Embry-Riddle Aeronautical University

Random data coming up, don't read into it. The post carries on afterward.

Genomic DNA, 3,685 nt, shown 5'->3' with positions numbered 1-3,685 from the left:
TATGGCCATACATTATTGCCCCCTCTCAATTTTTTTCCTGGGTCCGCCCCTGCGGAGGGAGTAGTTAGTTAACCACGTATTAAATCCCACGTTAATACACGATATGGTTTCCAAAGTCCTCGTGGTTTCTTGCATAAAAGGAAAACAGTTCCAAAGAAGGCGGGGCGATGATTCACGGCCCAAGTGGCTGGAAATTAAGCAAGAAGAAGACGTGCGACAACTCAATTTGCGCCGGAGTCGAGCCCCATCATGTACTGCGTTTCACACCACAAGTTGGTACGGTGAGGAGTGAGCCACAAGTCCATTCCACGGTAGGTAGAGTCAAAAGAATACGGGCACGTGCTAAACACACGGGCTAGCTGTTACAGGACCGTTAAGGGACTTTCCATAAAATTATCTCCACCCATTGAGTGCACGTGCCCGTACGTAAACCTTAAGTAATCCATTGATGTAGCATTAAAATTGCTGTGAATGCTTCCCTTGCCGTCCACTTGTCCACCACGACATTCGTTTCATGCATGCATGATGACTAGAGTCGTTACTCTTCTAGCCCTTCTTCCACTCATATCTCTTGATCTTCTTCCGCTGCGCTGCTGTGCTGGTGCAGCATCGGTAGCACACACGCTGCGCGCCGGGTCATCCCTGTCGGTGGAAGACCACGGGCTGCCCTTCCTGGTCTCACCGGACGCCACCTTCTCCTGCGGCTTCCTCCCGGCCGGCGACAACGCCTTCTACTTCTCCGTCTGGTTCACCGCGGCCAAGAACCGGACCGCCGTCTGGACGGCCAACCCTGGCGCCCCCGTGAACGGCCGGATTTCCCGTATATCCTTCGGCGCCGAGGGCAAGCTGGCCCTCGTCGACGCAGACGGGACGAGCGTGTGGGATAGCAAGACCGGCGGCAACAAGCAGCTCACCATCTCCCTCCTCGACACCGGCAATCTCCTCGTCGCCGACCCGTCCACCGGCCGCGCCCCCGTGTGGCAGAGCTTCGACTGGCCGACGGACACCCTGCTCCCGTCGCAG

This paper investigates the factors affecting dimensional precision of consumer-grade 3D printing, attempting to isolate and mitigate sources of error. The focus is on creating engineering prototypes of, tooling for, or finalized instances of mechanical devices. A specific fused deposition modeling printer – the Ultimaker 2 – is analyzed in terms of meeting precise physical dimensions, consistent shapes, and predictable surface finish. Extensive trial and error resulted in removal of several sources of bias, with square test articles exhibiting a lower-than-anticipated mean percentage error of -0.387% (SD = 0.559), a value comparable to other modern manufacturing techniques. A full factorial design of experiments analysis was executed, with print speed, outer shell thickness, and model size as factors. Both main effects and interaction effects were analyzed for trends. Despite statements in the public literature citing certain factors as having clear precision implications, the observed trends exhibited a complex interaction between factors, defying the easy characterization of factors such as speed as being contributors or detractors from printing precision. Three-way Analysis of Variance was used to analyze statistical significance of the trends, revealing that the factors here are likely not the primary sources of the remaining approximately 0.3% dimensional variation observed. Some possible influences of this variation are recommended for future study, including z-wobble, improper arc compensation, and filament diameter inconsistency.